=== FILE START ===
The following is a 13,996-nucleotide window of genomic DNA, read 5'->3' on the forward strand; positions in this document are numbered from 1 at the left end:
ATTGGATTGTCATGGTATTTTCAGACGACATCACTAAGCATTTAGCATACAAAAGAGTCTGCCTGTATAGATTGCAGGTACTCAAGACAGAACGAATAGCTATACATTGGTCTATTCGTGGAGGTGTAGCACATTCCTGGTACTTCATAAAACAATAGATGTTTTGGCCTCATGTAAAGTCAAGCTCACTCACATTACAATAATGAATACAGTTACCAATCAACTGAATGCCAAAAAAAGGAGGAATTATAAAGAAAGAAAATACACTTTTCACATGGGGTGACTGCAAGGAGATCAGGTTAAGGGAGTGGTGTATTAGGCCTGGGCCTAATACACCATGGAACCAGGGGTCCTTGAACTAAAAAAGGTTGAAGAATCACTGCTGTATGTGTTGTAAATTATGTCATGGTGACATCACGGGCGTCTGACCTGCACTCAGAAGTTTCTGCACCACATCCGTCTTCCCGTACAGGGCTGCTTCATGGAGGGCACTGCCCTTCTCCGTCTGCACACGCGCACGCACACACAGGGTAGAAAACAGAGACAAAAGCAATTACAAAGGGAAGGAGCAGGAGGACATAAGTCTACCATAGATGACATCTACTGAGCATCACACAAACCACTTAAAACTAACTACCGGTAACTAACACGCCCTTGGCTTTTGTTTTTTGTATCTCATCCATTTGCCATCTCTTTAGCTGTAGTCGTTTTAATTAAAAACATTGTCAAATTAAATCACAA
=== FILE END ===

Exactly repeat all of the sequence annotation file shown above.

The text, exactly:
The following is a 13,996-nucleotide window of genomic DNA, read 5'->3' on the forward strand; positions in this document are numbered from 1 at the left end:
ATTGGATTGTCATGGTATTTTCAGACGACATCACTAAGCATTTAGCATACAAAAGAGTCTGCCTGTATAGATTGCAGGTACTCAAGACAGAACGAATAGCTATACATTGGTCTATTCGTGGAGGTGTAGCACATTCCTGGTACTTCATAAAACAATAGATGTTTTGGCCTCATGTAAAGTCAAGCTCACTCACATTACAATAATGAATACAGTTACCAATCAACTGAATGCCAAAAAAAGGAGGAATTATAAAGAAAGAAAATACACTTTTCACATGGGGTGACTGCAAGGAGATCAGGTTAAGGGAGTGGTGTATTAGGCCTGGGCCTAATACACCATGGAACCAGGGGTCCTTGAACTAAAAAAGGTTGAAGAATCACTGCTGTATGTGTTGTAAATTATGTCATGGTGACATCACGGGCGTCTGACCTGCACTCAGAAGTTTCTGCACCACATCCGTCTTCCCGTACAGGGCTGCTTCATGGAGGGCACTGCCCTTCTCCGTCTGCACACGCGCACGCACACACAGGGTAGAAAACAGAGACAAAAGCAATTACAAAGGGAAGGAGCAGGAGGACATAAGTCTACCATAGATGACATCTACTGAGCATCACACAAACCACTTAAAACTAACTACCGGTAACTAACACGCCCTTGGCTTTTGTTTTTTGTATCTCATCCATTTGCCATCTCTTTAGCTGTAGTCGTTTTAATTAAAAACATTGTCAAATTAAATCACAA